Determining whether women with osteopenic bone mineral density have low, moderate, or high clinical fracture risk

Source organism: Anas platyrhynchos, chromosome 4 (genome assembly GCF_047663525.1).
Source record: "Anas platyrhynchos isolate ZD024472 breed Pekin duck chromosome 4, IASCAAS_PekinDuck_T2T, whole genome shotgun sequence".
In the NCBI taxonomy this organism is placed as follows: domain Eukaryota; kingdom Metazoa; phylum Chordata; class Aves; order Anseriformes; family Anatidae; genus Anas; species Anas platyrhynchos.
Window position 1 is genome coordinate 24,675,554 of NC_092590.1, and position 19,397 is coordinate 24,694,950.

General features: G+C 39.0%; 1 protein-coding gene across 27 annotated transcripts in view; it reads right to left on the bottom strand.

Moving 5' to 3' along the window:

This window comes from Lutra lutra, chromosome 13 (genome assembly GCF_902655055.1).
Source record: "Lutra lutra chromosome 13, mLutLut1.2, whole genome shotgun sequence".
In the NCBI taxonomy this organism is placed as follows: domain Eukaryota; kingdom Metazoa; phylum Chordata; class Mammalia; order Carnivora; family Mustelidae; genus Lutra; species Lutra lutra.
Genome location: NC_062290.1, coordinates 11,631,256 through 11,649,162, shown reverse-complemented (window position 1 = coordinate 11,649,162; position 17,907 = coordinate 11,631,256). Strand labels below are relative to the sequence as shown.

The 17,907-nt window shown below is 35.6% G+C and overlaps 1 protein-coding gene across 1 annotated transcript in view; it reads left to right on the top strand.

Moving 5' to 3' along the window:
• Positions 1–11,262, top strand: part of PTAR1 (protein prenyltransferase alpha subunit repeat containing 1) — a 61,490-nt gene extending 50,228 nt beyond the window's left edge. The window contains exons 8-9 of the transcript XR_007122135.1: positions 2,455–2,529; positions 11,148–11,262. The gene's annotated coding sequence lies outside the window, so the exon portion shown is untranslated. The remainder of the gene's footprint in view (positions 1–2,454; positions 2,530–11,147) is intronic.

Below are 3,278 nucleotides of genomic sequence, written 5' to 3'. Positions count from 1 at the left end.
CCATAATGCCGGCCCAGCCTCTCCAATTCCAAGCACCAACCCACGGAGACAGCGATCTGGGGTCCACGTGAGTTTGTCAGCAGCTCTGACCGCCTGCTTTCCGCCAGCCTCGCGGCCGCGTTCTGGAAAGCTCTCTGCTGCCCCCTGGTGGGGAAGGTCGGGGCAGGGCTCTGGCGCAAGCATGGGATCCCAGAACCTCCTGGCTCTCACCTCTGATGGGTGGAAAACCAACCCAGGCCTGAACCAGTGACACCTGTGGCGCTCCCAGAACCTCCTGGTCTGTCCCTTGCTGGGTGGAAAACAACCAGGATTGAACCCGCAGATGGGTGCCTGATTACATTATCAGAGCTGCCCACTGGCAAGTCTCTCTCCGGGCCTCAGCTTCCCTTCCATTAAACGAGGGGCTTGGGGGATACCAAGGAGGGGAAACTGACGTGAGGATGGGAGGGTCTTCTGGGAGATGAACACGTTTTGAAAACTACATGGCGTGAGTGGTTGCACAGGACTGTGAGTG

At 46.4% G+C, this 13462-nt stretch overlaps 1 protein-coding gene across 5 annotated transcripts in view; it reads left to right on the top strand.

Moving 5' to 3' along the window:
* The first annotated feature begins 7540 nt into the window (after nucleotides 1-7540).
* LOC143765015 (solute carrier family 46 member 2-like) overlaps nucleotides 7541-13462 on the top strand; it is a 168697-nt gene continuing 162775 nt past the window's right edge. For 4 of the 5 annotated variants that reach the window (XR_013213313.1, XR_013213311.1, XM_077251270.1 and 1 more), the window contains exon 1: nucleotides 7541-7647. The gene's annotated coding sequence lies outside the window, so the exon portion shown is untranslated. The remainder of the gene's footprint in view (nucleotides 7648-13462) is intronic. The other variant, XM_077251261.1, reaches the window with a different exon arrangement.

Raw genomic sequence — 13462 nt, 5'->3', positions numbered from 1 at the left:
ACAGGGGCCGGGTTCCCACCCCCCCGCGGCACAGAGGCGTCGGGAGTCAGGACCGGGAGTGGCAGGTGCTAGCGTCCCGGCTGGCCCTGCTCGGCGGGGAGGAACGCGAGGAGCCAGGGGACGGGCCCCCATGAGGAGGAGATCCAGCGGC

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OBJECTIVE: Most low-trauma fractures occur among women with osteopenic bone mineral density (BMD), a population considered to have moderate absolute fracture risk. Our purpose was to refine the fracture risk prediction in women with osteopenic BMD to determine the subgroups at lowest and highest risk. METHODS: We included 2,588 women aged 50 to 90 years with osteopenic BMD (femoral neck BMD between -1 and -2.5) participating in the Canadian Multicentre Osteoporosis Study, an ongoing prospective cohort study of randomly selected Canadians. Baseline variables, in addition to known risk factors, age, and BMD, were considered for inclusion in a model for the prediction of 5-year absolute risk of low-trauma fracture. Models were derived using logistic regression and assessed by the Bayesian Information Criterion. RESULTS: We found an increased fracture risk among those with lower BMD (odds ratio [OR], 1.53; 95% CI, 1.06-2.21) for each decrease in femoral neck T score (eg, from -1 to -2), those with prior low-trauma fracture (OR, 2.06; 95% CI, 1.46-2.92), those with self-reported worse general health (OR, 1.35; 95% CI, 1.15-1.59) for each lower category (categories: excellent, very good, good, fair, poor), and those with height loss (OR, 1.44; 95% CI, 1.16-1.90) for each 5-cm difference between current and maximal height. The new model had yielded a better risk stratification than did a model with World Health Organization risk factors. CONCLUSIONS: Including risk factors such as general health and height loss can be used to provide a highly effective assessment of fracture risk among women with osteopenic BMD.
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